European Parliament Condemns Executions in Iran, Calls For Prisoner Release
The European Parliament on Thursday [December 17] overwhelmingly passed a resolution condemning recent executions in Iran and urging European leaders to “urgently intervene” to halt the planned execution of Ahmad-Reza Djalali, a 49-year-old Swedish-Iranian doctor and academic.
The resolution, passed by 614 votes to 12 with 63 abstentions, cited the executions of Rouhollah Zam, a 42-year-old journalist, on December 12, and of wrestler Navid Afkari, a 27-year-old wrestler on September 12.
The parliament also condemned the “arbitrary detention” of lawyer and 2012 Sakharov prize winner Nasrin Sotoudeh and called for her unconditional release and access to healthcare.
The cases of Zam, Afkari and Sotoudeh all highlight unrest in Iran since 2017. Zam’s Amad News emerged boomed that year as an online Telegram channel covering protests, leading to his exile in France before he was in 2019 apparently snatched in Iraq before facing trial in Tehran. France called his execution “barbaric.”
Afkari was convicted of killing a security guard during protests in 2018 in Shiraz. Afkari claimed a confession had been forcibly extracted. The International Olympic Committee (IOC) was among many international sports organizations asking for clemency.
Nasrin Sotoudeh, a 57-year-old lawyer with a long record defending political detainees and opposing capital punishment, was convicted in 2019 before a Revolutionary Court meeting in secret. On November 7 she was allowed out of prison after testing positive for Covid-19, but again interned on December 2.
Djalali, a world authority on disaster medicine, is on death row four years after being arrested on a visit to Iran for a conference. In November, 150 Nobel Laurates wrote to Iranian Supreme Leader Ali Khamenei asking him to order Djalali’s release.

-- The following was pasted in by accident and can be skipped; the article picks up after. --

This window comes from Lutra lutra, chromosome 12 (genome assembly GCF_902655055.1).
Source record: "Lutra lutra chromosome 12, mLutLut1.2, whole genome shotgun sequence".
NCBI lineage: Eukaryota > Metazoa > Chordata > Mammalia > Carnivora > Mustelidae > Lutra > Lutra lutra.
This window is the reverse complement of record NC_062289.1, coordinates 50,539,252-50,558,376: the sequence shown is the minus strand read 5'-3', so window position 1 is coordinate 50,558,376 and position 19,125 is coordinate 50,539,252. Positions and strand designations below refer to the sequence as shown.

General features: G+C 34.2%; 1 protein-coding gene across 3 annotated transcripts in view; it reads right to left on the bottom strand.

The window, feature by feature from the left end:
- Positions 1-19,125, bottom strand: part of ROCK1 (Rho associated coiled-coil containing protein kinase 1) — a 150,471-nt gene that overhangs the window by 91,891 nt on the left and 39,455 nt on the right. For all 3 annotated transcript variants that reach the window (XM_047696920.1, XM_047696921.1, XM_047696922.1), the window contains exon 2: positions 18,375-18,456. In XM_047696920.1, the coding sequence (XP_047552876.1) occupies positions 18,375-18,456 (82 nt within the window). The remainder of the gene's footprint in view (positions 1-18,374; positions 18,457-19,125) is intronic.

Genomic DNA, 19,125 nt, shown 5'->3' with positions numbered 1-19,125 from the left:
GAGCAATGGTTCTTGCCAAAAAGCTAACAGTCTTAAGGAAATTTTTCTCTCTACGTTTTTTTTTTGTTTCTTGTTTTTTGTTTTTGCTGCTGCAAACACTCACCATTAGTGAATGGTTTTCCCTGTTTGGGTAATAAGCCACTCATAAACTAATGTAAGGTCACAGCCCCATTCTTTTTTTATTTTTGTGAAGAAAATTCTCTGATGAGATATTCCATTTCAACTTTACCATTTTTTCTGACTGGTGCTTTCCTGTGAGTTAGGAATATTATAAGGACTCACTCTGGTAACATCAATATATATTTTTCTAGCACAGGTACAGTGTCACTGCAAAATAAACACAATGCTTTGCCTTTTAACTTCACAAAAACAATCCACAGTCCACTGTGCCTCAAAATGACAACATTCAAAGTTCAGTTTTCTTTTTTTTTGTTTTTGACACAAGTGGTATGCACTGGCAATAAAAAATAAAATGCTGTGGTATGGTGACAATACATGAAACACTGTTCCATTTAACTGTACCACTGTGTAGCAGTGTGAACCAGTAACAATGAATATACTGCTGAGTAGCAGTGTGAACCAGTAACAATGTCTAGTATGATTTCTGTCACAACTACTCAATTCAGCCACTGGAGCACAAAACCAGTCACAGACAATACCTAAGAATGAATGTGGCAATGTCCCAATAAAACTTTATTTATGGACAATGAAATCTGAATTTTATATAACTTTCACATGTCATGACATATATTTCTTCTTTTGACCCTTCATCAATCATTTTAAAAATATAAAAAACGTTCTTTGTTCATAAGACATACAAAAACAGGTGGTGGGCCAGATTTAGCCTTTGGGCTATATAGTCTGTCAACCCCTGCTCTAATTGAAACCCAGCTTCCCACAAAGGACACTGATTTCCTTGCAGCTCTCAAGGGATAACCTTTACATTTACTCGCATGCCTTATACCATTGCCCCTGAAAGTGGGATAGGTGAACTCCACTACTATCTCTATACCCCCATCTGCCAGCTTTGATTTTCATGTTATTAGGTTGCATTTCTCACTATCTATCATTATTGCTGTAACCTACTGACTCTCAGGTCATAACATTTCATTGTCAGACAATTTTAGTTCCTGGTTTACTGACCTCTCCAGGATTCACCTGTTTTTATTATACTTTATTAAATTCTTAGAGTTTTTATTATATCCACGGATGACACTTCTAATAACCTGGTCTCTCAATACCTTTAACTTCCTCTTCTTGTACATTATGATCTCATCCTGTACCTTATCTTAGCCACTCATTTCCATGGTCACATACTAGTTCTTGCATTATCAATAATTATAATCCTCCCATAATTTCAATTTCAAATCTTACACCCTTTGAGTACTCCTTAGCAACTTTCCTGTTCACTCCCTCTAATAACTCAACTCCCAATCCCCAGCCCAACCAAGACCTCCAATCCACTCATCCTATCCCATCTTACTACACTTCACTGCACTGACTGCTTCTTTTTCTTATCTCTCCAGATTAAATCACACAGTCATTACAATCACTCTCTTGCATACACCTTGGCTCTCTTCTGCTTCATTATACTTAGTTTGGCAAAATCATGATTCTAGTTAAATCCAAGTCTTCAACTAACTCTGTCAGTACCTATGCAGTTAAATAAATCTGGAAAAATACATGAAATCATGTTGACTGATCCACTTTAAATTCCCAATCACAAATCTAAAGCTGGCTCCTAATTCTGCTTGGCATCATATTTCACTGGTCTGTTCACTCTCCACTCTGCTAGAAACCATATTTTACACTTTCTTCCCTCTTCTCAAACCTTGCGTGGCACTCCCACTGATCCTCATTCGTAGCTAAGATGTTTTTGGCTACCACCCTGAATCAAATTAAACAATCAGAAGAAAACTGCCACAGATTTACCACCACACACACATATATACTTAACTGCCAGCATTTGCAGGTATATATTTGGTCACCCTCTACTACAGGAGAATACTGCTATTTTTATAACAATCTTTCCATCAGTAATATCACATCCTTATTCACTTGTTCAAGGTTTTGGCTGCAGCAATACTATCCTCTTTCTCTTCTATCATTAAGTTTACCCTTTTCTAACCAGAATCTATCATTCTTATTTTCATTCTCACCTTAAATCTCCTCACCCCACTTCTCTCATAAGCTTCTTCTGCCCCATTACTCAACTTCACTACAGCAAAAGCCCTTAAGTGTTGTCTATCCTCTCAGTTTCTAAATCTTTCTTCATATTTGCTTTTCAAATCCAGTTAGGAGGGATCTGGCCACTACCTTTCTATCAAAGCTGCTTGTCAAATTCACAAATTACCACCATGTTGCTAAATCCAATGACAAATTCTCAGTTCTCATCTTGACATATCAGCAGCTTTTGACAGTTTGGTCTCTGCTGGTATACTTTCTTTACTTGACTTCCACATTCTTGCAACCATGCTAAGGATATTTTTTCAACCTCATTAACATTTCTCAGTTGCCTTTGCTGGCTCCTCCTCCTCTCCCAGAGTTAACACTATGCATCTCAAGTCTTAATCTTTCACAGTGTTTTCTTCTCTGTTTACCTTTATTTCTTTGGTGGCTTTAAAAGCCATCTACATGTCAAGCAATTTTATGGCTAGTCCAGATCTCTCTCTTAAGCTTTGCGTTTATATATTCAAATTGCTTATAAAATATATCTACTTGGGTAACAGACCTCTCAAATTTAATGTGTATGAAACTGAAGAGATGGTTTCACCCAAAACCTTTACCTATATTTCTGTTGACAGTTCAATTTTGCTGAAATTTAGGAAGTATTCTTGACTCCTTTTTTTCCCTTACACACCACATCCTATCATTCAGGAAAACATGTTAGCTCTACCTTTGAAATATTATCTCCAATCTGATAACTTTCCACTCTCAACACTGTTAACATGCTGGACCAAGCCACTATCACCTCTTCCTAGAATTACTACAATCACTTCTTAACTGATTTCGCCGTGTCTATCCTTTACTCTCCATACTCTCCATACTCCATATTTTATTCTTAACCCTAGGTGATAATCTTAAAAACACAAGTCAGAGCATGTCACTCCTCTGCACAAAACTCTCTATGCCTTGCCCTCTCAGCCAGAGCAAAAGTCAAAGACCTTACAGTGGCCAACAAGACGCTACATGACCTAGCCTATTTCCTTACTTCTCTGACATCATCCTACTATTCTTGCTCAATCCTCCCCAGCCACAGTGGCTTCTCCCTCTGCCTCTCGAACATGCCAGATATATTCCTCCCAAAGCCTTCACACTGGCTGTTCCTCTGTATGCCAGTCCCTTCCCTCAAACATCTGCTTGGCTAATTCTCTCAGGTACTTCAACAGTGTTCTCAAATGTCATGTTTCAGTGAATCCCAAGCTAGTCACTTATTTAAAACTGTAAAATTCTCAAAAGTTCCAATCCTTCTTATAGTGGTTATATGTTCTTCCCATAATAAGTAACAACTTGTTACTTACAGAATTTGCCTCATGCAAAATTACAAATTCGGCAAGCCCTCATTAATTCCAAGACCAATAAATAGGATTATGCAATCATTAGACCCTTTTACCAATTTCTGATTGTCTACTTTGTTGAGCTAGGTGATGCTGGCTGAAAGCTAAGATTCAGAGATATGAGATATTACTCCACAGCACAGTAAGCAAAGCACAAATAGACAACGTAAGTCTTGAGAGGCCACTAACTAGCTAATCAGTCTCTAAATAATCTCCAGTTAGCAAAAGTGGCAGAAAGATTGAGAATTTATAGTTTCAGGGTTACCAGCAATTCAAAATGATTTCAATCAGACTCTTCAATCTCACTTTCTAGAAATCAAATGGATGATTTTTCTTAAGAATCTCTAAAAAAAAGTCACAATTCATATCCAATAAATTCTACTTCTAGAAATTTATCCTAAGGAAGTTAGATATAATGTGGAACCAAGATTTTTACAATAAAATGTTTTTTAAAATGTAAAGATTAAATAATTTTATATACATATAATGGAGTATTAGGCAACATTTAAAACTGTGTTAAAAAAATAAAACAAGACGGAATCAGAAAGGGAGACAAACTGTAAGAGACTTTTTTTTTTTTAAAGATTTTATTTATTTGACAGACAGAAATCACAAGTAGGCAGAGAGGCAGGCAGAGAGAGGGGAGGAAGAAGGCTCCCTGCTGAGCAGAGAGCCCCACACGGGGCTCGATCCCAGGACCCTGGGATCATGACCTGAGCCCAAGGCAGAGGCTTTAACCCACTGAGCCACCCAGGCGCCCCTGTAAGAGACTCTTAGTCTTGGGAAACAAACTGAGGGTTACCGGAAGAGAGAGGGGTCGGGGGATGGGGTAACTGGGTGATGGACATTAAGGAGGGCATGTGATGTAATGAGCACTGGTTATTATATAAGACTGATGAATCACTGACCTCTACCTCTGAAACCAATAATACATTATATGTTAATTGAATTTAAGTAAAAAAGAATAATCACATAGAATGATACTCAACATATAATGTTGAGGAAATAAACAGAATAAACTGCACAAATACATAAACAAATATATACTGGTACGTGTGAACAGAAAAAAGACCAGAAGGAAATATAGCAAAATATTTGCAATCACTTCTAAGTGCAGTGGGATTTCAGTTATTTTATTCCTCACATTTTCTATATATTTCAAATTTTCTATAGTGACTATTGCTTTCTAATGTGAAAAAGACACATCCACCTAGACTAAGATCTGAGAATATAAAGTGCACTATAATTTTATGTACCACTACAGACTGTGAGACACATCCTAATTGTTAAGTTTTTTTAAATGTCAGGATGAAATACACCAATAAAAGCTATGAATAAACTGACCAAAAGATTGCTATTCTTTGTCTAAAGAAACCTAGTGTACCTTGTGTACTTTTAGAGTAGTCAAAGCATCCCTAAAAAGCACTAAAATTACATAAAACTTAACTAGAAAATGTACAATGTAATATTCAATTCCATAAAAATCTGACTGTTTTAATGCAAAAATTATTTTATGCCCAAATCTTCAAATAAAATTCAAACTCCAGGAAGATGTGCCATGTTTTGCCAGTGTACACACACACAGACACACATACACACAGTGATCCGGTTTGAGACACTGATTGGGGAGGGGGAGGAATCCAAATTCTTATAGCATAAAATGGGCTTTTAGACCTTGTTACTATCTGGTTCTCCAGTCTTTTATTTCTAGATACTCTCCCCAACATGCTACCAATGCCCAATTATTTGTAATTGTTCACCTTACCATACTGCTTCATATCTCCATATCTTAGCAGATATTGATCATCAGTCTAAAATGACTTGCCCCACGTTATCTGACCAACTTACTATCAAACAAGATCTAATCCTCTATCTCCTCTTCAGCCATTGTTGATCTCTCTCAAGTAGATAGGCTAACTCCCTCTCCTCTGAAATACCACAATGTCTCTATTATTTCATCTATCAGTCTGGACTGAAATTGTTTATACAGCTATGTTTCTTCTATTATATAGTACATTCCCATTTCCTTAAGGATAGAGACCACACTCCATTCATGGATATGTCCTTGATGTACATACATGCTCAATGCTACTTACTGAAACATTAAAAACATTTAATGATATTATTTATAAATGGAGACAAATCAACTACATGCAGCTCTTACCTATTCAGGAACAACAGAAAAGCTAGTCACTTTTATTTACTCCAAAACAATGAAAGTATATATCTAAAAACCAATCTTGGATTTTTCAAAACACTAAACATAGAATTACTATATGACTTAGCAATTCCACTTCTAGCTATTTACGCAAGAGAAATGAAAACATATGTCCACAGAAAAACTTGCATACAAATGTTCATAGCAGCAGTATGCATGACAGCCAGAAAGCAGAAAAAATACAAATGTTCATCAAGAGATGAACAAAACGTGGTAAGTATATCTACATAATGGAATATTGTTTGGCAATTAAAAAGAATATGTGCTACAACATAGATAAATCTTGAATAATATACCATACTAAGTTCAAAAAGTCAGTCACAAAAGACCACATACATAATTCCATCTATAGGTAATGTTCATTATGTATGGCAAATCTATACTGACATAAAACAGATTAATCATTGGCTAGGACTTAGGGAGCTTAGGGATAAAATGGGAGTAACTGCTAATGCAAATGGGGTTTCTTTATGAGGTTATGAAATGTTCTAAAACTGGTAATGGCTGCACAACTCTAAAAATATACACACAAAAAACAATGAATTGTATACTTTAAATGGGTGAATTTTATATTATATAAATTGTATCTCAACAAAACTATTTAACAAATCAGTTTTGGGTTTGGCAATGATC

Djalali’s wife Vida Mihranian told Iran International TV in November that her husband was “a victim of Iran-Europe relations,” encouraging speculation he was being used as a bargaining chip over Assadollah Assadi, an Iranian diplomat awaiting a verdict in January after trial in Belgium over a plot to bomb an exiled Iranian opposition group.
Relations between Europe and Iran are at a delicate stage. The Europeans want to revive Iran’s 2015 nuclear deal with world powers, an aim shared by United States President-elect Joe Biden, but show growing concern over Iran’s human-rights record. An Iran-European business forum collapsed this week after European ambassadors withdrew over the Zam execution.
On Wednesday, Khamenei − while expressing muted support for President Hassan Rouhani’s diplomatic efforts to revive the nuclear deal and lift US sanctions introduced by President Donald Trump − slammed France, Germany and the United Kingdom for “unending misconduct, meanness, insincerity and hypocrisy.” Yet the European Union, unlike Trump, criticized as a violation of human rights the November 27 killing of Iranian nuclear scientist Mohsen Fakhrizadeh, which Tehran blamed on Israel.